Published on October 7th, 2014 | by Thompson0
Minnesota Twins 2015 and Beyond: Non-tender, Extension, and Trade Candidates
With Dave St. Peter saying the Minnesota Twins’ payroll won’t be “going down significantly” in an interview with Mike Berardino, the time has come to determine how significant the payroll decrease will be. With season ticket sales due to drop without the lure of the MLB All-Star Game and the “honeymoon effect” of shiny, new Target Field wearing off, I argue the Twins’ payroll will go down significantly.
Right now, the Twins have nearly $60 million in commitments. They started the season with a payroll of $85 million, but dumped about $10 million when they traded Kendrys Morales, Josh Willingham, and Kevin Correia midseason. Aaron Gleeman assures us on this week’s episode of Gleeman and the Geek that we won’t be seeing that money again, and it won’t be invested into 2015. I know, it’s stupid, but let’s evaluate the non-tender candidates and see what we’re left with.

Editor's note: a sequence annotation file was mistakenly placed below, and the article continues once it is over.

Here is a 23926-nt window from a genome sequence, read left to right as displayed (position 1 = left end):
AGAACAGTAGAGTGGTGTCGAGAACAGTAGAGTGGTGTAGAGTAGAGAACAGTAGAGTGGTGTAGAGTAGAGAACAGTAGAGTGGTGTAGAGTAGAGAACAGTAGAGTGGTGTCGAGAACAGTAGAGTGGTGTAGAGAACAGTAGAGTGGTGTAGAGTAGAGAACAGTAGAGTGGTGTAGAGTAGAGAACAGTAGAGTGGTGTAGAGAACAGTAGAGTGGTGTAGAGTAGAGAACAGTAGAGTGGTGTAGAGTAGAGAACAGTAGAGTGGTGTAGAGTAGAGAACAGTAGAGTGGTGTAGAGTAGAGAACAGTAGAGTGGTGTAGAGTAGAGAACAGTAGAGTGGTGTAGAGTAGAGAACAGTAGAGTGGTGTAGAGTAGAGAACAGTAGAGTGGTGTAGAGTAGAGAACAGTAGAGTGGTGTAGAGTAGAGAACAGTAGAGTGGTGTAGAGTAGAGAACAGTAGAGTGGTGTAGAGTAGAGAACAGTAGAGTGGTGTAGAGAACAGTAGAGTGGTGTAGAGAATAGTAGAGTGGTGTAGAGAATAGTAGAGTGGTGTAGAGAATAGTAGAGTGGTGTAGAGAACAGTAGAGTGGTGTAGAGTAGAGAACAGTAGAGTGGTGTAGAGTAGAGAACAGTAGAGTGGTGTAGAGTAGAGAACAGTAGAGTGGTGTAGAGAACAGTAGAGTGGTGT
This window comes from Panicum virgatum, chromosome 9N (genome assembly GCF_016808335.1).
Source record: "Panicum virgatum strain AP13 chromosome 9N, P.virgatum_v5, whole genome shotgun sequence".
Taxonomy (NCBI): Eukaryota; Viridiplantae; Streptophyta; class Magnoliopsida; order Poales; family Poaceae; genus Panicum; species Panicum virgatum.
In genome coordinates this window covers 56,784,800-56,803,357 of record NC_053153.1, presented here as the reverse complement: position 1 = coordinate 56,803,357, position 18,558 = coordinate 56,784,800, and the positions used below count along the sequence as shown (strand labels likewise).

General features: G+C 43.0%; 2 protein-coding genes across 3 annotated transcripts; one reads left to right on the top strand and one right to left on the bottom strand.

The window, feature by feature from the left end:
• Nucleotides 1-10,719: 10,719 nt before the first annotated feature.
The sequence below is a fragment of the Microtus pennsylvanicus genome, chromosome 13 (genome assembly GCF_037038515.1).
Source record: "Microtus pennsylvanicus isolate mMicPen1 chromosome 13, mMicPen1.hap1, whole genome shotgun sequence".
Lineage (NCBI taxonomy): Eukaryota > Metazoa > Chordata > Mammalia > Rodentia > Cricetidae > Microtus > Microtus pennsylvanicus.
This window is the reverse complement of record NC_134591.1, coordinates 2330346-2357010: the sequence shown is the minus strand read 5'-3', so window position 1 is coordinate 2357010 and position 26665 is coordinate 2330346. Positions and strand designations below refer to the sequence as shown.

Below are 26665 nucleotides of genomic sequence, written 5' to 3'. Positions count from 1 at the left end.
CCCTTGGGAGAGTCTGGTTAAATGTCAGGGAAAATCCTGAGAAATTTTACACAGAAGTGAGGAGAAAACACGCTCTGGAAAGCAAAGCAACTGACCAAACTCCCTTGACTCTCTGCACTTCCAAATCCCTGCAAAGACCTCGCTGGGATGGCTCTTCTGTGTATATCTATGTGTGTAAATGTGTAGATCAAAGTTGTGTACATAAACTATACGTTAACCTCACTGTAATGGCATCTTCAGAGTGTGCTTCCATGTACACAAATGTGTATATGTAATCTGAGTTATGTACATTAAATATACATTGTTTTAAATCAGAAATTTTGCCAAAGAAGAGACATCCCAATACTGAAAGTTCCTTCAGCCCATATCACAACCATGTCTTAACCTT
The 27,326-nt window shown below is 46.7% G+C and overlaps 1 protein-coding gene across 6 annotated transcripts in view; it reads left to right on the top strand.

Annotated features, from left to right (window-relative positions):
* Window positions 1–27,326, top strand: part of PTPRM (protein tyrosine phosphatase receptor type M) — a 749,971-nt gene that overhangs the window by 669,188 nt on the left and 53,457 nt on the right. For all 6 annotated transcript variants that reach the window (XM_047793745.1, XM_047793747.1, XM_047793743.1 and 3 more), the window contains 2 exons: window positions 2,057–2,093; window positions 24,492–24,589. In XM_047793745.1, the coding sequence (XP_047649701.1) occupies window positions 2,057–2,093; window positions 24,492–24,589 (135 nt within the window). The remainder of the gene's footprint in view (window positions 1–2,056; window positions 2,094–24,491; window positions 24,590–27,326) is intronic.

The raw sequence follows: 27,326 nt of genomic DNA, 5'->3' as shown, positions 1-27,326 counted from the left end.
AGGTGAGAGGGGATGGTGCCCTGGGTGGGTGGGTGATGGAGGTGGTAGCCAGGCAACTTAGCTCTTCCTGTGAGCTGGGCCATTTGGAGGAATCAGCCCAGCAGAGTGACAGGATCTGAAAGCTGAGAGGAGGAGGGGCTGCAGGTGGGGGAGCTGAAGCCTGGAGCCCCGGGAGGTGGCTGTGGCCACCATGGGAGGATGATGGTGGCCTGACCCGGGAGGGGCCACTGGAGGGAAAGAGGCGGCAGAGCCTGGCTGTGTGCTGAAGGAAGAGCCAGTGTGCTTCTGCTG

Originally, I had assumed the Twins would make a splash in the deep starting pitching market this offseason, but that’s looking more and more unlikely, despite Mike Berardino’s support of my idea to sign Ervin Santana. Berardino suggests Jason Hammel as a cheaper yet effective option, which is reasonable, but I think the Twins intend to keep Tommy Milone around now that they’ve seen him pitch one shutout inning. The Twins’ front office likes to take a small sample-size and extrapolate it into some form of unhinged hope. I mean, he’s a free poker chip, and Terry Ryan probably thinks of him that way. Ryan’s subconscious will also play a role. I imagine it’s saying, “When that kid turns it around and starts throwing like he was in Oakland, people in Minnesota will be calling you a genius again.” That could very well be, and with team control until 2018, Milone could end up a free poker chip that pays off. He’ll be around.